This is the O.S.I. Silver Fox from 1967. The Italians wanted to go to Le Mans to score a speed record with it. Sadly, they didn't, but their attempt is worth noting for its pure batshittery.
Officine Stampaggi Industriali was a coachbuilding company founded in Turin in 1960 by former Ghia boss Luigi Segre and Arrigo Olivetti, the head of wheelmakers Fergat. They made custom bodies for Alfa Romeo, Fiat and Ford models, and also got Sergio Sartorelli on the payroll. He designed classics such as the second generation of Karmann-Ghias (Type 34), the Ghia 1500 GT, and the series of concepts for Renault with their backs in the front. At O.S.I., he created what many consider to be the most beautiful Ford ever (made out of a Taunus), the 20M TS Coupé:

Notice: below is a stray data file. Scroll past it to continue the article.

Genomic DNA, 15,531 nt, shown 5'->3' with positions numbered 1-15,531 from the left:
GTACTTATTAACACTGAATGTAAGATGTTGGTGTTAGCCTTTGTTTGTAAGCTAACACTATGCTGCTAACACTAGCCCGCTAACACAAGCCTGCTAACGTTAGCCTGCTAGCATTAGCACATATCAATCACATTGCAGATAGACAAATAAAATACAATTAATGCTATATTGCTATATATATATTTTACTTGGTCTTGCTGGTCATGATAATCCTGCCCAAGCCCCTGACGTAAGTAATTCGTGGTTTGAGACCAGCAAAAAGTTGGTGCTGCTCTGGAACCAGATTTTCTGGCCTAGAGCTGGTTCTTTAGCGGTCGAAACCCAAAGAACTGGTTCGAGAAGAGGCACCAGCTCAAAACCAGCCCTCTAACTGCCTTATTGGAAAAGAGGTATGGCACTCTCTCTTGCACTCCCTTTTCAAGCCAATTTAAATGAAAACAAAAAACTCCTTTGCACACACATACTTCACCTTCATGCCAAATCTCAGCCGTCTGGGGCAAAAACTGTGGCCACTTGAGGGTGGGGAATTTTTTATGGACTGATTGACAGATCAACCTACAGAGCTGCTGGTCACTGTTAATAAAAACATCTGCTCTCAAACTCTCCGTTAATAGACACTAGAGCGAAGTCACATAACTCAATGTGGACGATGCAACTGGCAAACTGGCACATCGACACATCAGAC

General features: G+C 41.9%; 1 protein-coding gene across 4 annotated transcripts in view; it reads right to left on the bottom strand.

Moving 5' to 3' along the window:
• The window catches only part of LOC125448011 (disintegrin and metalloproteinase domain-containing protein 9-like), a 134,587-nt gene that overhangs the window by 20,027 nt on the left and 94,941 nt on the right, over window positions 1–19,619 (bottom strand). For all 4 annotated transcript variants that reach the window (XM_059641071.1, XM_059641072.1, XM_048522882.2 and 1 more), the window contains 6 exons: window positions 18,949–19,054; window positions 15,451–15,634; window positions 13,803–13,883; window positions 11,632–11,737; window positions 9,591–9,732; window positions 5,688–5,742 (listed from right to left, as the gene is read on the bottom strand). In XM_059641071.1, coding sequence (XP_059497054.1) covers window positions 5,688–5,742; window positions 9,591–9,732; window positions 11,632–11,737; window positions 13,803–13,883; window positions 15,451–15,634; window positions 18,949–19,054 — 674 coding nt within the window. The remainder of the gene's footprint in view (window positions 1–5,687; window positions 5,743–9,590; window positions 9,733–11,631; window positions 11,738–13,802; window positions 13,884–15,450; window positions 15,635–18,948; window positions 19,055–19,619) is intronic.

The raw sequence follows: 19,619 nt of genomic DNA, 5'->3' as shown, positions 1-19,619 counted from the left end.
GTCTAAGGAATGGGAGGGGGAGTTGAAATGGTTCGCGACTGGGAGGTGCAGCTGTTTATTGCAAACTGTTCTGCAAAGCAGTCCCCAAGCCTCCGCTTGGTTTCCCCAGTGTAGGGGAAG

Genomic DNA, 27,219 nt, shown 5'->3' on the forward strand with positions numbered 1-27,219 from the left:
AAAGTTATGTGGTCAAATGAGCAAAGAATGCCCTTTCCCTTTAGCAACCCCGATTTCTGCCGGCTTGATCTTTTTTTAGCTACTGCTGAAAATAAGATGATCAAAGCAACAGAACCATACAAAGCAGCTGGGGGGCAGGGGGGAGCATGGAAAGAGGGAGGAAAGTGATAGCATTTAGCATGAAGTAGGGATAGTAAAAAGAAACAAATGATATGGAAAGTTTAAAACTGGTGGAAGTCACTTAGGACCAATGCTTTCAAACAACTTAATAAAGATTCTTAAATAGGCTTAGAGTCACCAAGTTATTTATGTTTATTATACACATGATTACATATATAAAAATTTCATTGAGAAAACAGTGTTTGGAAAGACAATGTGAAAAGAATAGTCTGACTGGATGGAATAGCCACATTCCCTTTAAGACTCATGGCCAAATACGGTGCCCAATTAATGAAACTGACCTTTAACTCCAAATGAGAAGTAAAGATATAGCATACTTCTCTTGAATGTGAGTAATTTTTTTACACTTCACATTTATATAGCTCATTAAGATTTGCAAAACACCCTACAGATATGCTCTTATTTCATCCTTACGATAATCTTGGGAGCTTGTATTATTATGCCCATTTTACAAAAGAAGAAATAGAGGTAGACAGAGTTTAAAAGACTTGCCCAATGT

The Silver Fox was also his child, but a less successful one, to say the least. Powered by an Alpine engine located behind the navigator, the spare wheel went behind the driver to balance it out. This weird race car was unveiled at the Turin Motor Show in '67, but couldn't make it to Le Mans after O.S.I. ran into some financial difficulties the next year. Shame, as the moment of its takeoff could have been a great moment of Le Mans history... or a terribly tragic one.